Mindfulness is certainly a buzz word right now, but it's been around a long time. Mindfulness is paying attention in the present moment on purpose, without judgement. Mindfulness helps us to get unhooked from ruminating about the past or worrying or over planning for the future. We keep our focus open, being curious and non judgmental about all aspects of our experience, both internal and external, without any attachment, with complete acceptance. Internal experiences could be thoughts or feelings; external might be sounds, smells. When we practice mindfulness to all internal and external experiences, they arise in our consciousness and then they disappear and then something else will rise in the consciousness and it will disappear. A thought will come and it will dissipate, followed by a certain smell, which goes away, followed by a certain sensation in the body. We just observe how all these experiences rise and fall, moment to moment, how it all unfolds, and instead of getting caught in one of those thoughts that arises, we remain the observers, with this complete openness of whatever comes. When we notice that we’ve become caught up in thinking we return ourselves to an anchor, like our breath, and then begin the observing process again.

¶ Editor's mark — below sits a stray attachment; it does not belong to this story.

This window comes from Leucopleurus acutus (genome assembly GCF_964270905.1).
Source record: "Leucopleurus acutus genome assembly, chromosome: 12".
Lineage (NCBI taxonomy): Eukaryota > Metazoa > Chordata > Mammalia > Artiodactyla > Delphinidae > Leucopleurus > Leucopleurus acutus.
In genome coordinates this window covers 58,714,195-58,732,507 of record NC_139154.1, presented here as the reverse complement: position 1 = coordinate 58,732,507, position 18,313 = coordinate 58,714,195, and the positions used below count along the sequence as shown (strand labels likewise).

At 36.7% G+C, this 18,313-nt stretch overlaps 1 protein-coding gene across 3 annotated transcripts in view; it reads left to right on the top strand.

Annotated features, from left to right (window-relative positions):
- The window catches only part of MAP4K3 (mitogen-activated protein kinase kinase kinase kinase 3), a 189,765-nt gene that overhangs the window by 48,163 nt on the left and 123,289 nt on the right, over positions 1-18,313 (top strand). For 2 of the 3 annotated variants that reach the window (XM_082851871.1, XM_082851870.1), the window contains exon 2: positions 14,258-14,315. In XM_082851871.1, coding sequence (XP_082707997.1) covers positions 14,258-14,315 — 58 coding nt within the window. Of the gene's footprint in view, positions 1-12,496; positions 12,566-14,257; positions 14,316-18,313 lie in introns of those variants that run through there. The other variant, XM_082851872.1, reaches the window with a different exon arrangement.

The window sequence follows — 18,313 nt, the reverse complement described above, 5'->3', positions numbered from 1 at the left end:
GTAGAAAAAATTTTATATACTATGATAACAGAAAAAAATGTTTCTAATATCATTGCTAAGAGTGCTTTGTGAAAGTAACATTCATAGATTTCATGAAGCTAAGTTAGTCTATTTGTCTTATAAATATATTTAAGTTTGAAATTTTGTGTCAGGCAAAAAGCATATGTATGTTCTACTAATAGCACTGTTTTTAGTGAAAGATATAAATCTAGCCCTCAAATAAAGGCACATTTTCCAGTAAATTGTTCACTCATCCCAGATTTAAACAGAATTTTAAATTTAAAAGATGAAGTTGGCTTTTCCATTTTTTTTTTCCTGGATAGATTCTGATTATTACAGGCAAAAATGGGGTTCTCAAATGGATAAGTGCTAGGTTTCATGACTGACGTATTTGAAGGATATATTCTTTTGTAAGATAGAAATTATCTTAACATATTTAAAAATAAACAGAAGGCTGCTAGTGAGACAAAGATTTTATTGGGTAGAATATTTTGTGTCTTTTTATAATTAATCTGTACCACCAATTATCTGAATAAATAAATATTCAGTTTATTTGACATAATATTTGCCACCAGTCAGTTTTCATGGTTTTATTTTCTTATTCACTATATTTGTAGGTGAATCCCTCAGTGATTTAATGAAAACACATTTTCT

Mindfulness has been shown to improve well-being, physical health, and mental health. In recent years the research has shown that individuals who practice mindfulness on a regular basis are more able to savor the pleasures in life as they occur, are more fully present in the activities in which they engage, and have a greater capacity to deal with adverse events. In addition, mindfulness can help relieve stress, treat heart disease, lower blood pressure, reduce chronic pain, improve sleep, and alleviate gastrointestinal difficulties.
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